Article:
But oh can I wonder and oh can I marvel.

So, this blessing is for my daughter Jane.

Holy Father,
bless the child of your making.
Let her know who you are all the days of her life,
In waking let her love you and serve you,
In dreaming let her have your peace to surround her,
Make her paths straight to come to you,
and give her happiness every day of her life.

Christ,
be her companion,
and her shield,
Be her friend,
and her inspiration,
Comfort her in affliction,
and soften her heart for service.

Teacher, Spirit,
show her the ways of wisdom,
show her the ways of courage,
show her the ways of  justice,
show her the ways of temperance,
ground her in hope,
build her in faith,
and overflow her with love.

Teacher, Spirit,
May she find your horizons ever before her,
May she find curiosity that never ends,
May she have discipline to play and create,
That she might explore her creator,
That she might explore herself as creation,
That she might wander at the works of your hand.

Warm her heart that she might desire you,
and bless her family that they might serve you together
and grow in your grace and love always,
to your glory and honor, now and forever.
Amen

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Heart Rates in the Pool

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nother day, another debate with my friend the TI Coach. This time it was over heart rates during training. I don’t usually consider myself having pushed myself until I’m hitting around 180 for my heart rate, and my warm ups are usually around 100-120 heart rate when I am really slacking.

When I swam for Texas Aquatics age group team back in high school, I was first introduced to swimming for heart rate. To be fair, I wasn’t the best at listening to my other coaches, so they might have had us doing heart rate work earlier than this. This is when it stuck in my head, during meet warm up we would do 3-5 x 50 yard swims on peak heart rate. It was a way of prepping us to race.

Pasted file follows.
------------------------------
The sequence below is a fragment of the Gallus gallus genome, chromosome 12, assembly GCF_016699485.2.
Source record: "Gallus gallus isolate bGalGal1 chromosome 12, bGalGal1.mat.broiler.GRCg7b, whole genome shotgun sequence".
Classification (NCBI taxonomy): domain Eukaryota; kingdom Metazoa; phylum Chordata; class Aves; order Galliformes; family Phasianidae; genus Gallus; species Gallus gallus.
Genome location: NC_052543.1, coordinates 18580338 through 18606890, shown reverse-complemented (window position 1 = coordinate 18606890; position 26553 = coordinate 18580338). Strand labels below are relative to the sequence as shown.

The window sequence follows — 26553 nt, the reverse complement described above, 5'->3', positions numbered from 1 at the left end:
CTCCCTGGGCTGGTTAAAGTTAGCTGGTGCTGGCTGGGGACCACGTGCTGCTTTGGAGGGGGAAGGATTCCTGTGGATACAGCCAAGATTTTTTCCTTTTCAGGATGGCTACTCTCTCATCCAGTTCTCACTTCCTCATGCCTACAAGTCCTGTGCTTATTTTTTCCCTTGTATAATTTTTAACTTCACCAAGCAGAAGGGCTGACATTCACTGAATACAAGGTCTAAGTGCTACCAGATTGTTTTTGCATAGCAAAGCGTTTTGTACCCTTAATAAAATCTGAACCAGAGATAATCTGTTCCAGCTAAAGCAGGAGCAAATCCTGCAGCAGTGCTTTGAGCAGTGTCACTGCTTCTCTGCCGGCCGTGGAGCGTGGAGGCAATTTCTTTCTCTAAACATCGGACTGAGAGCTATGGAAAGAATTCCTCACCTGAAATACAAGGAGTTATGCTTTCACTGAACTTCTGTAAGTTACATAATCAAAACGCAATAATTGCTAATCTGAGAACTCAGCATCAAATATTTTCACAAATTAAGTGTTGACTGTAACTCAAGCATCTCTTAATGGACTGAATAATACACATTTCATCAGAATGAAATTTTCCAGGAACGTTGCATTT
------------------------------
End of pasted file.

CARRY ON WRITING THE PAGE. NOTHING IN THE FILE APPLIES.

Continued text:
Measuring heart rate in the pool isn’t the same as on land. No one really has a fancy gizmo that can measure it for you. Put your fingers to your neck and count the beats for 10 seconds. For swimmers that are slaves of the pace clock already, this is really easy to do. For everyone else, think of this as acclimatizing to the insane slavery to the pace clock.

If you measure your hear rate for 10 seconds between parts of a set or at the end of a set you should get somewhere between 15 – 35 (90 – 210 beats per minutes). You can figure out what it means for you to have 80% or 90% of your max hear rate by doing a little mental arithmetic (220 – your age = max heart rate). Divide that max hear rate by 6, then that should be 100%.

Now experience triathletes and runners know that you can push this past that max heart rate, but that’s not advisable without an incredible cardio base and CONSULTING A PHYSICIAN – probably not the one in the pool with you with their heart rates above max.

Quite simply put – the closer your heart rate is to the 35 or whatever your max is the harder you are pushing yourself. If you aren’t getting your heart rate up increase your recover rate and put more pressure on the water while maintaining good form. In other words: GET MOVING! My TI friend works pretty hard over long distances, but I think he needs to get his heart rate up to really see any improvement.

Not all parts of our work outs need this type of intensity, but knowing what you can hold for long distances also determines your speed for long distances. For instance, my heart rate is around 100 for sets on the 1:30 pace freestyle, and I can hold that indefinitely. But if I push to a 1:06 pace, my hear rate is 160+ which I can hold for about 10x100s when not in great shape (like right now). As I train to hold the heart rate higher for longer, it takes more work to get that heart rate range – in other words to get my hear rate past the 160 range I have to go very hard and cannot hold it for long, but after a few months/weeks I can go the same speeds with a lower hear rate.